Bad Credit Current Accounts
The vast majority of us require a current account to help us manage our finances, but if your credit score isn't up to scratch, you could find it a struggle to get one.
If this sounds like a familiar story, it's worth applying for a bad credit current account, designed specifically for those with poor credit ratings.
There are generally two types of account to consider – a basic bank account or a managed bank account.
Basic bank accounts are offered by many of the big high street banks and are free-of-charge. They won’t offer an overdraft or chequebook but will come with a debit card with which you can use to withdraw cash from an ATM and pay for items in stores and online.
But some of these accounts will still require a credit check to be carried out – and if you have a criminal conviction for fraud or are an undischarged bankrupt, you're very likely to be turned away.
Managed bank accounts, on the other hand, are less likely to require a credit check. But, in return, you will usually have to pay an opening fee and/or a monthly fee for operating the account.
Who are bad credit current accounts suitable for?
If your credit rating is fairly low, perhaps because you've missed several bill repayments or been made bankrupt in the past, you could find it hard to get accepted for a standard current account.
But, as bad credit current accounts have more flexible acceptance criteria, you won't be automatically turned down.
However, it’s often the case that banks won't offer you a bad credit current account unless you specifically ask – but by doing this or comparing accounts at MoneySuperMarket, you won't have to miss out.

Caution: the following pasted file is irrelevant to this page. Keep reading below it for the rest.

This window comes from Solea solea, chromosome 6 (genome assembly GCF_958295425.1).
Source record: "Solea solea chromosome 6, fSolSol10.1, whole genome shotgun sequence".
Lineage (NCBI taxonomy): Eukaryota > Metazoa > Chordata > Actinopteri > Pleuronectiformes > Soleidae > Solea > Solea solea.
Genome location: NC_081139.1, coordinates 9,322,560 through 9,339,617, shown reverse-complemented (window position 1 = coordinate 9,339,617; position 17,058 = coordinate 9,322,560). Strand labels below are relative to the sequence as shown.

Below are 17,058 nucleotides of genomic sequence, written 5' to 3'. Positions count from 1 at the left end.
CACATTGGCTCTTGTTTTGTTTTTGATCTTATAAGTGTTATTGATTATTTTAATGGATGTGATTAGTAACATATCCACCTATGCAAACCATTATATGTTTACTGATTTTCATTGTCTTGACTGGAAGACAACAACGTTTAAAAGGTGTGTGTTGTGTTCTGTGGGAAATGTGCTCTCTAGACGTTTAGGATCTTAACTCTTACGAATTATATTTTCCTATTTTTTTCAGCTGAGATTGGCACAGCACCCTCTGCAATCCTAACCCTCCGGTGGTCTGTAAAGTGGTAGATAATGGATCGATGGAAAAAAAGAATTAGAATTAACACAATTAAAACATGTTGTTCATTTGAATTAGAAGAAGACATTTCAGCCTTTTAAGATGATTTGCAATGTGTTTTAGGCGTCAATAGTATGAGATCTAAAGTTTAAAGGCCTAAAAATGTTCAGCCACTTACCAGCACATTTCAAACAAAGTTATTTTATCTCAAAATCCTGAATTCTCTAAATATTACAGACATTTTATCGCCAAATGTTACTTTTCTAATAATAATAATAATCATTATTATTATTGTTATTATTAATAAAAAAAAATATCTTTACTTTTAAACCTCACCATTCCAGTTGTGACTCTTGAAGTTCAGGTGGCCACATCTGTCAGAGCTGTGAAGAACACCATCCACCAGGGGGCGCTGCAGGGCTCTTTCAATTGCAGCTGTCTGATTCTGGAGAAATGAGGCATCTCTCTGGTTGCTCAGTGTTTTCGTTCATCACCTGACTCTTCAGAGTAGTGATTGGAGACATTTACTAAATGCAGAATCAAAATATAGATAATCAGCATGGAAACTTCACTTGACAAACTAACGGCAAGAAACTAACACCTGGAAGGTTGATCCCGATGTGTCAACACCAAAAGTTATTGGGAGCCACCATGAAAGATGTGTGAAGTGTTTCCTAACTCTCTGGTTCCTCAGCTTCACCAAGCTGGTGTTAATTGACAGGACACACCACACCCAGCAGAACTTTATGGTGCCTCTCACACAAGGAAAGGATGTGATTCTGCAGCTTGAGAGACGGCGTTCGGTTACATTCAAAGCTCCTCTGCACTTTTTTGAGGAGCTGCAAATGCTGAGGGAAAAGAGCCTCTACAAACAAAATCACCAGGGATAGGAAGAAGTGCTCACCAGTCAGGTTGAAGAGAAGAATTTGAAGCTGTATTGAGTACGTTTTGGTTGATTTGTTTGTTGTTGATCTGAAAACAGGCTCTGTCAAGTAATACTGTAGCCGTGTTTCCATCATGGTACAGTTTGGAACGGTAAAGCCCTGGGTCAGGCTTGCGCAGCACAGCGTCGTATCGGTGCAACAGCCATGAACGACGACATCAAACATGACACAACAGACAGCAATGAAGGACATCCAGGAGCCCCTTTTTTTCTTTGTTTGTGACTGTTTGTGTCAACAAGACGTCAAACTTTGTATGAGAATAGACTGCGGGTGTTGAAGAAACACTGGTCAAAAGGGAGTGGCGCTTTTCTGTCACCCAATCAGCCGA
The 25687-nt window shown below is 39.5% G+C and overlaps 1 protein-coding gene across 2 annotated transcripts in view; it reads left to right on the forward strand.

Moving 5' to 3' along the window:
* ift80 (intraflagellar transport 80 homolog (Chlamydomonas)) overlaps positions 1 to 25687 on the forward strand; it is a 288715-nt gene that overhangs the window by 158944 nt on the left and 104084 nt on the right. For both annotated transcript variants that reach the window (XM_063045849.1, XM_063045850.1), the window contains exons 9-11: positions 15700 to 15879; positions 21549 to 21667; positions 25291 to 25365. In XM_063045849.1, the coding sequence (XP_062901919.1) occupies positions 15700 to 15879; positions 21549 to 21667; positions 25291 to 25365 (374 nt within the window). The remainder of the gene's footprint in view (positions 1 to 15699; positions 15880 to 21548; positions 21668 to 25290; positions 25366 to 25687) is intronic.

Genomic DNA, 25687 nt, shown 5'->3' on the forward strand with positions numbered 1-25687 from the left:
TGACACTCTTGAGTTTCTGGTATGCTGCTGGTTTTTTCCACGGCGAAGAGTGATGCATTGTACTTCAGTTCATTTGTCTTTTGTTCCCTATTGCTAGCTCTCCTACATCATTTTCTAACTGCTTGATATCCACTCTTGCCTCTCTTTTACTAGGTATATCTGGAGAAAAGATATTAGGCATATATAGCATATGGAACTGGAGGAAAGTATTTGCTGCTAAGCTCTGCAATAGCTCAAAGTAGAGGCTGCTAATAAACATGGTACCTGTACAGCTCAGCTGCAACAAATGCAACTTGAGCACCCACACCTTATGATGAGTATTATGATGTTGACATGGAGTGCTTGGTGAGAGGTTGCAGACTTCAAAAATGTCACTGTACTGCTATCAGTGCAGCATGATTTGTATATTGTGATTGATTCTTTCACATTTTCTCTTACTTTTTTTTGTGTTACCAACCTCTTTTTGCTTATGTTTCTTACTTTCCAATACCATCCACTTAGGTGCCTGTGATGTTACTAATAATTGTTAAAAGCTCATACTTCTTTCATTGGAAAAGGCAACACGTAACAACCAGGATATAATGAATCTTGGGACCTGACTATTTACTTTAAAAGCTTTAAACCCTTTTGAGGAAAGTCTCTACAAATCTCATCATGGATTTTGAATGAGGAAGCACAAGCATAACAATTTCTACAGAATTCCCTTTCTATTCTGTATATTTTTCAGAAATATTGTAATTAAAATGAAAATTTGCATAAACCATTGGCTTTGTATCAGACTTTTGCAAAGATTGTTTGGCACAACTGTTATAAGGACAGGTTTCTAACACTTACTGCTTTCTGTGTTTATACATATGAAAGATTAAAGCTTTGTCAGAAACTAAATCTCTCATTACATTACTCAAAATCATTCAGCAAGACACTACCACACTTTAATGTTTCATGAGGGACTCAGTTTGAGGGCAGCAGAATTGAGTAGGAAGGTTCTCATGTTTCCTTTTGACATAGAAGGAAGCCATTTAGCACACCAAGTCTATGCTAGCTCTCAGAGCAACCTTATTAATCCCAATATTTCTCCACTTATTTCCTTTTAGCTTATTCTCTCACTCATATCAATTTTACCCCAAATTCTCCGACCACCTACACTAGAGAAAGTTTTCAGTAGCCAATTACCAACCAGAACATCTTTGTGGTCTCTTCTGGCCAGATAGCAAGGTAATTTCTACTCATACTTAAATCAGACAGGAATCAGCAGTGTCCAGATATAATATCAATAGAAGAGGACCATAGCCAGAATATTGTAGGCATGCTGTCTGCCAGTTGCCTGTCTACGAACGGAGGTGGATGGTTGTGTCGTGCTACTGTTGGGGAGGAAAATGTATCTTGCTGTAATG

What do bad credit current accounts offer?
With a bad credit current account, you'll be able to pay your bills and rent or mortgage repayments by direct debit.
Paying by direct debit will ensure you never miss a payment, which, in turn, will help you to build up your credit history. As you do this, you'll increase your chances of being accepted for a more competitive standard current account in the future.
But paying by direct debit also means you could qualify for a cheaper deal on certain household bills. Many energy companies, for example, will offer a discount to customers paying by direct debit.
On top of this, you'll be able to arrange for your salary, benefits and tax credits to be paid into your bad credit current account.
Managed accounts, on the other hand, tend to come with a prepaid card which you must top up with funds in advance. You can then use this card to make purchases as normal, and a number of cards even offer cashback on your spending. In addition, you can use the card for cash withdrawals, but be aware you might have to pay a fee.
What are the disadvantages?
The main drawback to managed bank accounts is that they can be expensive. You could be paying as much as £12.50 to set up the account and a further £12.50 a month for the service charge - plus ATM withdrawal fees on top.
So if you plan to apply for a managed account, be sure to shop around and compare fees carefully – you can do this right here at MoneySuperMarket.
Another drawback to bad credit current accounts is the lack of overdraft facility. However, this isn't necessarily a bad thing as it's easy to become dependent on an overdraft, and not having one can encourage you to manage your finances better. But be aware that if there are insufficient funds in your account when a direct debit is due to go out, you could be charged a fee.
In addition, current accounts for those with poor credit ratings are not competitive. This means you won't earn interest on in-credit balances as you would do with the most competitive standard current accounts.
But, on the plus side, current accounts for those with bad credit scores are a great starting point and as you build up your credit rating, you'll have a greater chance of being accepted for a more competitive standard current account in the future.
You can compare a wide range of bad credit current accounts here at MoneySuperMarket.